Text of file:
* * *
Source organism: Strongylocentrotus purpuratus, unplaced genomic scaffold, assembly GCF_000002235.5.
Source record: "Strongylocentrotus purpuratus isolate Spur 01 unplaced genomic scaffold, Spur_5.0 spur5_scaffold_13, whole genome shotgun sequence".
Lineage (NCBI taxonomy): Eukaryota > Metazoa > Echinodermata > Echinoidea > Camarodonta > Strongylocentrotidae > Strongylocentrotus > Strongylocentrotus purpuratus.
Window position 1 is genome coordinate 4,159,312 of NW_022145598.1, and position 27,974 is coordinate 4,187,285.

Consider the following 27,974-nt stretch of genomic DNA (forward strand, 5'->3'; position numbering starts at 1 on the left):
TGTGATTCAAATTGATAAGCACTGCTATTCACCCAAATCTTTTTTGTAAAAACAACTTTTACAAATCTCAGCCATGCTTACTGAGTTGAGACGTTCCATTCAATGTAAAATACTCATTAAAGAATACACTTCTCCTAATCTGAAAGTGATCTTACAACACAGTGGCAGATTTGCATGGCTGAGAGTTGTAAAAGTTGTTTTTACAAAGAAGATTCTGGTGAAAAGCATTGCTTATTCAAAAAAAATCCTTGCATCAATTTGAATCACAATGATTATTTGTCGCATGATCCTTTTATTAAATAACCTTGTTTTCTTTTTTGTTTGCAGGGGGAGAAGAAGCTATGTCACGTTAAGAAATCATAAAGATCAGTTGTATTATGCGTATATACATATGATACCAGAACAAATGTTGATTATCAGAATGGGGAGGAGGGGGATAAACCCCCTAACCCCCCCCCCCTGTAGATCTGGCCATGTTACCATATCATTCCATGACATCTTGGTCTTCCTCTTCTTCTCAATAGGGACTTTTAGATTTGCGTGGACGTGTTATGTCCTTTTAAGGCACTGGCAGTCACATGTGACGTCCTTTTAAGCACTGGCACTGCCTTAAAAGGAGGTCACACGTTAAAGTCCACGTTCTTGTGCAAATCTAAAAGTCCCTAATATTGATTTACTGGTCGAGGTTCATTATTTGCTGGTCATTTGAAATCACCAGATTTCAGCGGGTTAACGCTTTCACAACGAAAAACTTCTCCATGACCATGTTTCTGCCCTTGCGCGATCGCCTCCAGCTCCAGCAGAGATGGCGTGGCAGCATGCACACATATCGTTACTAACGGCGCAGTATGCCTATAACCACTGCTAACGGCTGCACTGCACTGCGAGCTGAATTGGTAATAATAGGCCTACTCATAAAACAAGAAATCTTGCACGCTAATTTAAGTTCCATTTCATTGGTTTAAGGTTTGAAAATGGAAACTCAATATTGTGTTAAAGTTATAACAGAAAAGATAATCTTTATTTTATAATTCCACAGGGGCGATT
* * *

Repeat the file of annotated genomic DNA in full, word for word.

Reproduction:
Source organism: Strongylocentrotus purpuratus, unplaced genomic scaffold, assembly GCF_000002235.5.
Source record: "Strongylocentrotus purpuratus isolate Spur 01 unplaced genomic scaffold, Spur_5.0 spur5_scaffold_13, whole genome shotgun sequence".
Lineage (NCBI taxonomy): Eukaryota > Metazoa > Echinodermata > Echinoidea > Camarodonta > Strongylocentrotidae > Strongylocentrotus > Strongylocentrotus purpuratus.
Window position 1 is genome coordinate 4,159,312 of NW_022145598.1, and position 27,974 is coordinate 4,187,285.

Consider the following 27,974-nt stretch of genomic DNA (forward strand, 5'->3'; position numbering starts at 1 on the left):
TGTGATTCAAATTGATAAGCACTGCTATTCACCCAAATCTTTTTTGTAAAAACAACTTTTACAAATCTCAGCCATGCTTACTGAGTTGAGACGTTCCATTCAATGTAAAATACTCATTAAAGAATACACTTCTCCTAATCTGAAAGTGATCTTACAACACAGTGGCAGATTTGCATGGCTGAGAGTTGTAAAAGTTGTTTTTACAAAGAAGATTCTGGTGAAAAGCATTGCTTATTCAAAAAAAATCCTTGCATCAATTTGAATCACAATGATTATTTGTCGCATGATCCTTTTATTAAATAACCTTGTTTTCTTTTTTGTTTGCAGGGGGAGAAGAAGCTATGTCACGTTAAGAAATCATAAAGATCAGTTGTATTATGCGTATATACATATGATACCAGAACAAATGTTGATTATCAGAATGGGGAGGAGGGGGATAAACCCCCTAACCCCCCCCCCCTGTAGATCTGGCCATGTTACCATATCATTCCATGACATCTTGGTCTTCCTCTTCTTCTCAATAGGGACTTTTAGATTTGCGTGGACGTGTTATGTCCTTTTAAGGCACTGGCAGTCACATGTGACGTCCTTTTAAGCACTGGCACTGCCTTAAAAGGAGGTCACACGTTAAAGTCCACGTTCTTGTGCAAATCTAAAAGTCCCTAATATTGATTTACTGGTCGAGGTTCATTATTTGCTGGTCATTTGAAATCACCAGATTTCAGCGGGTTAACGCTTTCACAACGAAAAACTTCTCCATGACCATGTTTCTGCCCTTGCGCGATCGCCTCCAGCTCCAGCAGAGATGGCGTGGCAGCATGCACACATATCGTTACTAACGGCGCAGTATGCCTATAACCACTGCTAACGGCTGCACTGCACTGCGAGCTGAATTGGTAATAATAGGCCTACTCATAAAACAAGAAATCTTGCACGCTAATTTAAGTTCCATTTCATTGGTTTAAGGTTTGAAAATGGAAACTCAATATTGTGTTAAAGTTATAACAGAAAAGATAATCTTTATTTTATAATTCCACAGGGGCGATT